High blood sugars and their management has always been the first and foremost problem in type 1 diabetes management.
Finding out the correction dose for managing high blood sugars is still a challenge for many type 1 patients.
So, I’ll be sharing my way of calculating the correction dose. There are two important things to be considered :
1. Correction Factor
- Correction Dose
For calculating Correction dose we have to first find out the correction factor which is unique to every Type 1 patient, which is as follows :
- Correction Factor :
*TDD or Total daily dose of Insulin is the total amount of Insulin taken in one day (Basal + Bolus)
(Note : The number 1800 should work when the basal insulin makes up 50% of the TDD in someone with Type 1 Diabetes. The number 1700 will work better when basal insulin doses make up less than 50% of the TDD, while a number higher than 1800 works better for those whose basal doses make up more than 50% of their TDD)
My Correction Factor :
My TDD or total daily dose of insulin is 60 (Basal = 30 and Bolus = 30)
For calculation of my correction factor I use 1800 as the standard number because my basal makes up 50% of the TDD.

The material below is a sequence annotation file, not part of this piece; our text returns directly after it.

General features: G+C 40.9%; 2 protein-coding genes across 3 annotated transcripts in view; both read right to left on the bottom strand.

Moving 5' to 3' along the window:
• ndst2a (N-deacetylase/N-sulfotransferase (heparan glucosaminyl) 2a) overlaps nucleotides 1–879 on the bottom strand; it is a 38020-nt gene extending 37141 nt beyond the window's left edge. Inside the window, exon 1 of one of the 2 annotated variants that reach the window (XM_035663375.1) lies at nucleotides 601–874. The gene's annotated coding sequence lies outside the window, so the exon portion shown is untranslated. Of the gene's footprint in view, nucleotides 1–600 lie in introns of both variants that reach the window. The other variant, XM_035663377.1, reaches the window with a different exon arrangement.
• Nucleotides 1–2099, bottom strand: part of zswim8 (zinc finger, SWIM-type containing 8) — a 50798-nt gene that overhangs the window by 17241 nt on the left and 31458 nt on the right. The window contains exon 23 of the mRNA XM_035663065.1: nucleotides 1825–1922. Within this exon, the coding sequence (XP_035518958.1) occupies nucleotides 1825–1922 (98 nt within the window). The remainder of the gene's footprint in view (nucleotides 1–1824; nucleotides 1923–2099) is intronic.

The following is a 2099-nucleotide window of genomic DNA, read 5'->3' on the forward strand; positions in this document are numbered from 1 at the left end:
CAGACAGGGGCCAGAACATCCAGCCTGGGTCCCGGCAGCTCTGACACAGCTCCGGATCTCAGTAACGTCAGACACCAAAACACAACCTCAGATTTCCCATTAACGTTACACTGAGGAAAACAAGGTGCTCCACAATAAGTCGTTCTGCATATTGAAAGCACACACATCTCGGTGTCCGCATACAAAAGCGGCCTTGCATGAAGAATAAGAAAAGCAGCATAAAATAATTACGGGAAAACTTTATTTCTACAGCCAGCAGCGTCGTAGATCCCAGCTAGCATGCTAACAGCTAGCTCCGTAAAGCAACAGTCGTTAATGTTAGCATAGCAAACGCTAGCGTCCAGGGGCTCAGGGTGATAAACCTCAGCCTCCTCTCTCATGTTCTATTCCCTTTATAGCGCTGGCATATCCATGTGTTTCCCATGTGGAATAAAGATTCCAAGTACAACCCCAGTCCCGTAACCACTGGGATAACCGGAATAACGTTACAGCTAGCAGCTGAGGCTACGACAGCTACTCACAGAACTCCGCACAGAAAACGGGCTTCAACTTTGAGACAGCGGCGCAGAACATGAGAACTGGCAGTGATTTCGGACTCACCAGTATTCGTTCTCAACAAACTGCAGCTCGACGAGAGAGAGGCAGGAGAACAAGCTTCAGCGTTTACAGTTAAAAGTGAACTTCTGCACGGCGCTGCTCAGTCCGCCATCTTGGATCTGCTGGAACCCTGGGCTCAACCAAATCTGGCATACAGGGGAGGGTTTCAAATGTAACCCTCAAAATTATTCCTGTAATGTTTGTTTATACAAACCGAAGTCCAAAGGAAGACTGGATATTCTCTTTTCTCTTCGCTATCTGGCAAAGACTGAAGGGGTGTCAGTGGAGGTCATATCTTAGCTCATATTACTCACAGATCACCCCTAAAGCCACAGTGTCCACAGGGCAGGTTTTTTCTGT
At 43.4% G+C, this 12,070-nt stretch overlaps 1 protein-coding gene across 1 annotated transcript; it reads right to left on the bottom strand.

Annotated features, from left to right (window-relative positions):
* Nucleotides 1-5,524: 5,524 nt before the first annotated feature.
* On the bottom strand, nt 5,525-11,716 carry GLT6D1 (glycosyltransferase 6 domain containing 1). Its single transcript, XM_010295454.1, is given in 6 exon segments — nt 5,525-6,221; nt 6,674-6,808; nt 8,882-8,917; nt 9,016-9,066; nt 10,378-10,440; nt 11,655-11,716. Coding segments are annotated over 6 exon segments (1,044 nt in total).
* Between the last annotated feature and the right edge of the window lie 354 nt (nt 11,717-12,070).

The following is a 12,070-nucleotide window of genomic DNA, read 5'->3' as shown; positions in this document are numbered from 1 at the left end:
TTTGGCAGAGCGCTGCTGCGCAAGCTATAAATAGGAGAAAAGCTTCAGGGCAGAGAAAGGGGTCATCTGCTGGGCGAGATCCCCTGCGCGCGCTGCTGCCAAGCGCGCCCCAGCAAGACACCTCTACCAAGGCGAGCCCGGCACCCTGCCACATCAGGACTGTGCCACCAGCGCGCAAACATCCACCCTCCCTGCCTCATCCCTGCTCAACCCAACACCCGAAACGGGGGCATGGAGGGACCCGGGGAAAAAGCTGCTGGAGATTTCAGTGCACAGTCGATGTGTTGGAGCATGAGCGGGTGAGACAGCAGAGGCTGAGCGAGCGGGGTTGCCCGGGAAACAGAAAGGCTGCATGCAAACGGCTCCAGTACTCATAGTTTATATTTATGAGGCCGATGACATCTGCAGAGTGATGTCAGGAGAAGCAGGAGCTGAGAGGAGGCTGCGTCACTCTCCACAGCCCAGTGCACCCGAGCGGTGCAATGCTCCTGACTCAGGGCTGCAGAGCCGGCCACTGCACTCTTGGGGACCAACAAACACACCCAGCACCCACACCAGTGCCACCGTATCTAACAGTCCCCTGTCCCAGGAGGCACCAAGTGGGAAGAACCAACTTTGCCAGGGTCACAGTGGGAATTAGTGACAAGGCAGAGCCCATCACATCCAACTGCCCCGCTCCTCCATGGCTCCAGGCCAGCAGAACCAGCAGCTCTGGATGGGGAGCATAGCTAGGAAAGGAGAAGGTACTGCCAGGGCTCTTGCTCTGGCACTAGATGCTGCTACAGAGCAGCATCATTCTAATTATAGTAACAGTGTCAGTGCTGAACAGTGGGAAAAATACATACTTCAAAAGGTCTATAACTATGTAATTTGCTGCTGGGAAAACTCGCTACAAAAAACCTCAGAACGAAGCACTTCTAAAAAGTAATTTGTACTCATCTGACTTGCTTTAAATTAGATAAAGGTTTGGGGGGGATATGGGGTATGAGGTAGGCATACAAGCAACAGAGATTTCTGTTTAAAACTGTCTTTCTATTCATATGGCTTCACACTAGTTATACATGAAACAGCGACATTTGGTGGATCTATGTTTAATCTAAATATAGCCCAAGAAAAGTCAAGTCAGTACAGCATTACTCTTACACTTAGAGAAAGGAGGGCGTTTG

Correction Factor or Insulin Sensitivity Factor = 1800 ÷ 60 = 30
So, my correction factor is 30.
- Correction Dose determination :
Example : Suppose I have my current high BG as 300 and Target BG as 140, so my correction dose determination will be as follows :
Correction dose = ( 300 – 140 ) ÷ 30
160 ÷ 30 = 5.3 ~ 5
So, my correction dose is 5.3 or approx. 5 units of bolus(fast acting insulin) for a high blood sugar of 300 mg/dl.
Note : Correction dose should always be given in addition to your regular bolus shot. For example, if I take 10 units of bolus with meals, I’ll be taking 5 units in addition to 10 units, ie, a total of 15 units to correct my BG. There is no need to take bolus if you are taking the correction dose in between the meals.